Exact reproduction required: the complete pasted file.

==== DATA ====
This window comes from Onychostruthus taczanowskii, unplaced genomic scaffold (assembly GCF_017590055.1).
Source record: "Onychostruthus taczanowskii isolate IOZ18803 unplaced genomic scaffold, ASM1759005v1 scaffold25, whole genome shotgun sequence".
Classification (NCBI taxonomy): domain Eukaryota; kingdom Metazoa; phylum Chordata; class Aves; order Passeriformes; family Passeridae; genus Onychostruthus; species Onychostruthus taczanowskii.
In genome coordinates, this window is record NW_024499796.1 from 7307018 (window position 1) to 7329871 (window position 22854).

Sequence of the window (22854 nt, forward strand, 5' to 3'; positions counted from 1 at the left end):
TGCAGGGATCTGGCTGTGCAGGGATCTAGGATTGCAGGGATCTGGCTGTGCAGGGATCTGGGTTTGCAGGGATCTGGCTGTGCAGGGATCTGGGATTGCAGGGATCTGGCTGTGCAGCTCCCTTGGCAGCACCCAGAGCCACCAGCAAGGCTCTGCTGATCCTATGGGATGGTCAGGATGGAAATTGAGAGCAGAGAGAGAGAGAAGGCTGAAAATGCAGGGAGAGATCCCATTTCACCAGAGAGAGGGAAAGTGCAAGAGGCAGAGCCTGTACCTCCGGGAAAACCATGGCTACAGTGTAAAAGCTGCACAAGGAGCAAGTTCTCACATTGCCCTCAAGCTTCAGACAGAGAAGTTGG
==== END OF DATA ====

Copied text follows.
This window comes from Onychostruthus taczanowskii, unplaced genomic scaffold (assembly GCF_017590055.1).
Source record: "Onychostruthus taczanowskii isolate IOZ18803 unplaced genomic scaffold, ASM1759005v1 scaffold25, whole genome shotgun sequence".
Classification (NCBI taxonomy): domain Eukaryota; kingdom Metazoa; phylum Chordata; class Aves; order Passeriformes; family Passeridae; genus Onychostruthus; species Onychostruthus taczanowskii.
In genome coordinates, this window is record NW_024499796.1 from 7307018 (window position 1) to 7329871 (window position 22854).

Sequence of the window (22854 nt, forward strand, 5' to 3'; positions counted from 1 at the left end):
TGCAGGGATCTGGCTGTGCAGGGATCTAGGATTGCAGGGATCTGGCTGTGCAGGGATCTGGGTTTGCAGGGATCTGGCTGTGCAGGGATCTGGGATTGCAGGGATCTGGCTGTGCAGCTCCCTTGGCAGCACCCAGAGCCACCAGCAAGGCTCTGCTGATCCTATGGGATGGTCAGGATGGAAATTGAGAGCAGAGAGAGAGAGAAGGCTGAAAATGCAGGGAGAGATCCCATTTCACCAGAGAGAGGGAAAGTGCAAGAGGCAGAGCCTGTACCTCCGGGAAAACCATGGCTACAGTGTAAAAGCTGCACAAGGAGCAAGTTCTCACATTGCCCTCAAGCTTCAGACAGAGAAGTTGG